Miami-Dade police director says don’t buy dashboard cameras
Written by Susan Danseyar on April 4, 2017
The director of the Miami-Dade Police Department has told county commissioners that they shouldn’t consider dashboard cameras for police cars because body-worn cameras already catch video and duplication would be too costly.
Juan J. Perez’s report for this week’s commission meeting states body-worn cameras allow officers to capture police interaction with the public more effectively than dashboard cameras and the department’s body-worn camera purchase included 1,000 vehicle mounts free of charge.
“To date, seven mounts have been issued to the special patrol bureau for use with their traffic enforcement details,” he wrote.
Dashboard cameras offer potential advantages in keeping police safe by allowing situational awareness, improving community relations and accountability, and providing evidence for successful prosecution, Mr. Perez wrote.
The operating costs vary, depending on the vendor picked by the police department. “Some [dashboard camera] systems provide cloud-based storage which is estimated to cost about $3.60 a year per gigabyte while other systems allow storage of data on a server,” he wrote.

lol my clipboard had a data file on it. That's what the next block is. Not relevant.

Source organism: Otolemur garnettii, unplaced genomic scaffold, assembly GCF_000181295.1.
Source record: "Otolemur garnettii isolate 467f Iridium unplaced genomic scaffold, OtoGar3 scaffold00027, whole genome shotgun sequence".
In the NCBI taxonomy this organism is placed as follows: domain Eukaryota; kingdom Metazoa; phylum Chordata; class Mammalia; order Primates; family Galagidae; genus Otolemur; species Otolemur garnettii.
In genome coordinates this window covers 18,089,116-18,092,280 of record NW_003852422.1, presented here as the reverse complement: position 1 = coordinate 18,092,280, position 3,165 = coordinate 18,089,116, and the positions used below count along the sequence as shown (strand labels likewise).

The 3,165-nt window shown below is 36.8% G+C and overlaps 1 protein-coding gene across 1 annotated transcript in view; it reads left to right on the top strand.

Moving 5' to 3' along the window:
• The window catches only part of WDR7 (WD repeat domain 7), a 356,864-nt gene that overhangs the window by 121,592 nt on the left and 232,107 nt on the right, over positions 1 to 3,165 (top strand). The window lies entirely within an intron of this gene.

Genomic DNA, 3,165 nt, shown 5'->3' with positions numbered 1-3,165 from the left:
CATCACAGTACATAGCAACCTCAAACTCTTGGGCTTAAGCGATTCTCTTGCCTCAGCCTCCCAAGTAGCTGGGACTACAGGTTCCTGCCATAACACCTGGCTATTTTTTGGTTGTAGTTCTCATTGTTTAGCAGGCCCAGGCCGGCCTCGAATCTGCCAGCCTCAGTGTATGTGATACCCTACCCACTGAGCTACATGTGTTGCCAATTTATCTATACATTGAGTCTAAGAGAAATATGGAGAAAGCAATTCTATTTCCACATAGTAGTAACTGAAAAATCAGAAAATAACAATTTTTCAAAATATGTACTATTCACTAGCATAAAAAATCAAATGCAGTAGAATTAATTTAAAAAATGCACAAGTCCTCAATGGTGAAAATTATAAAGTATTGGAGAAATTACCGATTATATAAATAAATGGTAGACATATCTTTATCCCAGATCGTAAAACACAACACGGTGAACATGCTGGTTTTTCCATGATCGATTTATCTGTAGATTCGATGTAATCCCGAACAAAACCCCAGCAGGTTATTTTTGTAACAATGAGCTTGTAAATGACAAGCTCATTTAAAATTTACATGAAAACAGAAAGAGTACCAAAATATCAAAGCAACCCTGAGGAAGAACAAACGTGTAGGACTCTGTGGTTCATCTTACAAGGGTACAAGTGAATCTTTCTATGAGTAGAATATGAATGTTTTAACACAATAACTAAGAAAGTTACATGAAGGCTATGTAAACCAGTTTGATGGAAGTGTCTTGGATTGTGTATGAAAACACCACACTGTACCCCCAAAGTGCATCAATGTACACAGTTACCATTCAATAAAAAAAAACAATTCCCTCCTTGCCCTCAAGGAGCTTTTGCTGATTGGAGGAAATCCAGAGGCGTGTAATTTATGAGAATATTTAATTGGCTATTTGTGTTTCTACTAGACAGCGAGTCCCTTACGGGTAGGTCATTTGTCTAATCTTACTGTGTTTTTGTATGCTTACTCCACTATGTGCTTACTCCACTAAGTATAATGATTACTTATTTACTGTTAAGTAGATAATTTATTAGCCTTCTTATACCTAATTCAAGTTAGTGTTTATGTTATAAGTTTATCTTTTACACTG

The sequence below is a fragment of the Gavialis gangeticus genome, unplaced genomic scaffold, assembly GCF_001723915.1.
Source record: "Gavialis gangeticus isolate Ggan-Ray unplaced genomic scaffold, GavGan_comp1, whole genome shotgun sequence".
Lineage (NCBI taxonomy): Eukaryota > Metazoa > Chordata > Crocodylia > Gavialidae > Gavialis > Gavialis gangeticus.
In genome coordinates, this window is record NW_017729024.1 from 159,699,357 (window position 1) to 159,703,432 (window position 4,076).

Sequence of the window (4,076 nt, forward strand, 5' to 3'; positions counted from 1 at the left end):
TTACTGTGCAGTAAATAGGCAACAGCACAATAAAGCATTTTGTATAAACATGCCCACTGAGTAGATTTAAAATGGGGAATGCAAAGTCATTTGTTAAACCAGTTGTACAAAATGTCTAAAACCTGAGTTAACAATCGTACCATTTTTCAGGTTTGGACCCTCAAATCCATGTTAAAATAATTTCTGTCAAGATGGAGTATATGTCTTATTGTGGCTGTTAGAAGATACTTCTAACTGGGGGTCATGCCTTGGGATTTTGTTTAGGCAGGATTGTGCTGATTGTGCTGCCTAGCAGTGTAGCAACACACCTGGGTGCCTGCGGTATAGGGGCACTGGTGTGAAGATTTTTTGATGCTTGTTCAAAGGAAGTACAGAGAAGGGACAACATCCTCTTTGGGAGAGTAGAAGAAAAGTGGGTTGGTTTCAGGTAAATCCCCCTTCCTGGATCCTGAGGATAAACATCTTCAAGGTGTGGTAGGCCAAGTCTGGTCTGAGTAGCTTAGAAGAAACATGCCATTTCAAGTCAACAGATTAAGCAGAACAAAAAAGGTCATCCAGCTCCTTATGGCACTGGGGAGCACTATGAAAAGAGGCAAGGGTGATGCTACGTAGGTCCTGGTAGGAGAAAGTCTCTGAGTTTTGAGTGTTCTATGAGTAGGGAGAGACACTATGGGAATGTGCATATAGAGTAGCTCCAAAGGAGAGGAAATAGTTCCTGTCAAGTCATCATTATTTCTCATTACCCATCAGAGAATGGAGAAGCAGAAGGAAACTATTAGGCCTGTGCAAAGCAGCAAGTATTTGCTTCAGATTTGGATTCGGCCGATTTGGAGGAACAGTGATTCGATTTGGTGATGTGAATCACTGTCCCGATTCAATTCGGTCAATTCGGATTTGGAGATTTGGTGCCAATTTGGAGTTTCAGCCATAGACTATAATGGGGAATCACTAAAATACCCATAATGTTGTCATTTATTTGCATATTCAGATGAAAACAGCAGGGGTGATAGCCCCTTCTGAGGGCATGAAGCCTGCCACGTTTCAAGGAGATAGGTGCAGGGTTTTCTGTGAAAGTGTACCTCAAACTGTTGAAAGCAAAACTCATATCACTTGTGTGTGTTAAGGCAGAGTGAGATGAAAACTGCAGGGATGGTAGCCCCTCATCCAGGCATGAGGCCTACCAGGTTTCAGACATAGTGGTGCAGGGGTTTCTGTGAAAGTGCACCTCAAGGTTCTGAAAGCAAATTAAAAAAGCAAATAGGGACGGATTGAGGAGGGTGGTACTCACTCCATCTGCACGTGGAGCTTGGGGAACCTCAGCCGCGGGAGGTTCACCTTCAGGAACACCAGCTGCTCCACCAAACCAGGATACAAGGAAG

Mr. Perez’s report states police staff have widely explored the use of dashboard cameras for patrol vehicles.
In October 2015, commissioners directed the administration to study equipping Miami-Dade police vehicles with dashboard cameras and provide a written report.
Mr. Perez said the department has a fleet of about 3,000 vehicles, including marked, unmarked sedans, trucks, motorcycles and specialty vehicles. About 1,800 of them are marked police vehicles normally used for traffic enforcement, responding to calls for service and conducting “proactive patrol.”
Mr. Perez said there were quotes for 1,800 dashboard cameras from two county vendors. “The [dashboard cameras] are costly, averaging $4,300 to $4,700 per vehicle with a potential fiscal impact of $8.5 million,” he wrote. The cost excludes installation, warranty, equipment replacement and video storage.
According to the county’s Information Technology department, if the police department maintains the system, it would cost $8.40 a year per gigabyte, and a server that would hold about 96,000 gigabytes would cost about $100,000.
One of the main advantages of having a cloud-based storage system, the memo said, is it includes several back-up systems to ensure the data is available. “The purchase of a server would bring on additional costs for backing up the data somewhere else,” Mr. Perez wrote. “However, body-worn cameras have an average cost of $780 each per year, totaling an estimated cost of $1.4 million for 1,800 police officers.” The cost includes warranty, maintenance, equipment replacement and video storage.
In a March 2016 profile interview with Miami Today, Mr. Perez said the department was in the process of procuring the body cameras and was probably set for about 1,000. “Our goal is to get about 1,000 cameras out before the fiscal year is up,” Mr. Perez said then. “We’ve been looking at this since 2013.”